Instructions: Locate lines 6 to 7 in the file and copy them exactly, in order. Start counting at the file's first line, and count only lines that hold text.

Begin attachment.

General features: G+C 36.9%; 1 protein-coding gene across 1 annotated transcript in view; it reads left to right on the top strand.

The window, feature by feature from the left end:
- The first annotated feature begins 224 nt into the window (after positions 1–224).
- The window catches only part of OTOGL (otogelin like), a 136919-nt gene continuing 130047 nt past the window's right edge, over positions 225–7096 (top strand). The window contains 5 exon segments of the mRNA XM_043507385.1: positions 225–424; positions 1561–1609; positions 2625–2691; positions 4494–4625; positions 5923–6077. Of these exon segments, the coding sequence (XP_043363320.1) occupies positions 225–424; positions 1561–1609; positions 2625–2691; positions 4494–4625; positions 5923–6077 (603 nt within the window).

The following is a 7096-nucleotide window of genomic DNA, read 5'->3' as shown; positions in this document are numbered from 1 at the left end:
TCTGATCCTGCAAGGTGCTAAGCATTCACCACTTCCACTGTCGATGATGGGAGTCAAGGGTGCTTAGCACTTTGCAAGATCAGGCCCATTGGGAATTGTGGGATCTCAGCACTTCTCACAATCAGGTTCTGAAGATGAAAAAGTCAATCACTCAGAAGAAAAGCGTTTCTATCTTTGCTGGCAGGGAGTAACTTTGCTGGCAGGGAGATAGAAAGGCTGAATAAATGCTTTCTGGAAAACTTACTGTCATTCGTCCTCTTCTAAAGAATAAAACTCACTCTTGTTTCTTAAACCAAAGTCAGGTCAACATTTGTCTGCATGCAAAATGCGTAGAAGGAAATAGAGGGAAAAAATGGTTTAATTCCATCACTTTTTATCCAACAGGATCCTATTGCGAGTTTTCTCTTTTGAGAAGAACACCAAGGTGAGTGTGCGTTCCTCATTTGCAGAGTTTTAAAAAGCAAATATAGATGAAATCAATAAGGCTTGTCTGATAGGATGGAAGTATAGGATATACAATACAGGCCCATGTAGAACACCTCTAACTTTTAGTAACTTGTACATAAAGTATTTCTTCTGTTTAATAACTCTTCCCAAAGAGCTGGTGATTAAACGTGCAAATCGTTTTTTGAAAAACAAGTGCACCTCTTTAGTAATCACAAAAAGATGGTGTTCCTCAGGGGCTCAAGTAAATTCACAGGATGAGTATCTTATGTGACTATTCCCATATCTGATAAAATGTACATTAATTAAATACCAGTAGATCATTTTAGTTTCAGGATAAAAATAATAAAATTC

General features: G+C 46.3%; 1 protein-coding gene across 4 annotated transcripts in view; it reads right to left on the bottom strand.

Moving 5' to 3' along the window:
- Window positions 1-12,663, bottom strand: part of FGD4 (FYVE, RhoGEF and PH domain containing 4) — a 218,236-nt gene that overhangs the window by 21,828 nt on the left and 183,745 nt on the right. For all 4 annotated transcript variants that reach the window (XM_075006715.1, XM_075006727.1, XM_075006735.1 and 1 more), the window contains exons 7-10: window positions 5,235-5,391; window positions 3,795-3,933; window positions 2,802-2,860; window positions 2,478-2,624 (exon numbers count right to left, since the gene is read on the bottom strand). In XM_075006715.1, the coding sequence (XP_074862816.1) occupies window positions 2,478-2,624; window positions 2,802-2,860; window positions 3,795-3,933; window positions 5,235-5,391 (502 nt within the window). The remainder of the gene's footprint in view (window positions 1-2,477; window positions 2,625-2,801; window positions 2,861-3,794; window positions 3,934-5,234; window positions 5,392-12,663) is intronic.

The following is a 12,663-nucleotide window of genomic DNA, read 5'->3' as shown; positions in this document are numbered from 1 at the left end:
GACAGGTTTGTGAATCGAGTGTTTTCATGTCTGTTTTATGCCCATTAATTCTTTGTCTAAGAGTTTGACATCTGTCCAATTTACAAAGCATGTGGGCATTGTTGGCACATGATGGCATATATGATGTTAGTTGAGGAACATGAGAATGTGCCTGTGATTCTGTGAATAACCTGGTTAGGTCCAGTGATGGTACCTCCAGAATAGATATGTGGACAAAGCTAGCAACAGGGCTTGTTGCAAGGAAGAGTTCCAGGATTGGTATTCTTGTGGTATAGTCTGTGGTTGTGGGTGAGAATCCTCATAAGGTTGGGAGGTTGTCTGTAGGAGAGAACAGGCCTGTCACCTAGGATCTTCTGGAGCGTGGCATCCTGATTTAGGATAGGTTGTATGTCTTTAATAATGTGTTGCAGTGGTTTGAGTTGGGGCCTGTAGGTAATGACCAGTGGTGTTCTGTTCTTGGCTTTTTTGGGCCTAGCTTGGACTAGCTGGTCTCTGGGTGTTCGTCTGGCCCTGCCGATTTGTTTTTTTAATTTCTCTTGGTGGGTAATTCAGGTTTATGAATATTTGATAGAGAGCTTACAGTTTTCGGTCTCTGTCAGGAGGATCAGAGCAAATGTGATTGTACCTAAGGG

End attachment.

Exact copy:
TCTGATCCTGCAAGGTGCTAAGCATTCACCACTTCCACTGTCGATGATGGGAGTCAAGGGTGCTTAGCACTTTGCAAGATCAGGCCCATTGGGAATTGTGGGATCTCAGCACTTCTCACAATCAGGTTCTGAAGATGAAAAAGTCAATCACTCAGAAGAAAAGCGTTTCTATCTTTGCTGGCAGGGAGTAACTTTGCTGGCAGGGAGATAGAAAGGCTGAATAAATGCTTTCTGGAAAACTTACTGTCATTCGTCCTCTTCTAAAGAATAAAACTCACTCTTGTTTCTTAAACCAAAGTCAGGTCAACATTTGTCTGCATGCAAAATGCGTAGAAGGAAATAGAGGGAAAAAATGGTTTAATTCCATCACTTTTTATCCAACAGGATCCTATTGCGAGTTTTCTCTTTTGAGAAGAACACCAAGGTGAGTGTGCGTTCCTCATTTGCAGAGTTTTAAAAAGCAAATATAGATGAAATCAATAAGGCTTGTCTGATAGGATGGAAGTATAGGATATACAATACAGGCCCATGTAGAACACCTCTAACTTTTAGTAACTTGTACATAAAGTATTTCTTCTGTTTAATAACTCTTCCCAAAGAGCTGGTGATTAAACGTGCAAATCGTTTTTTGAAAAACAAGTGCACCTCTTTAGTAATCACAAAAAGATGGTGTTCCTCAGGGGCTCAAGTAAATTCACAGGATGAGTATCTTATGTGACTATTCCCATATCTGATAAAATGTACATTAATTAAATACCAGTAGATCATTTTAGTTTCAGGATAAAAATAATAAAATTC

General features: G+C 46.3%; 1 protein-coding gene across 4 annotated transcripts in view; it reads right to left on the bottom strand.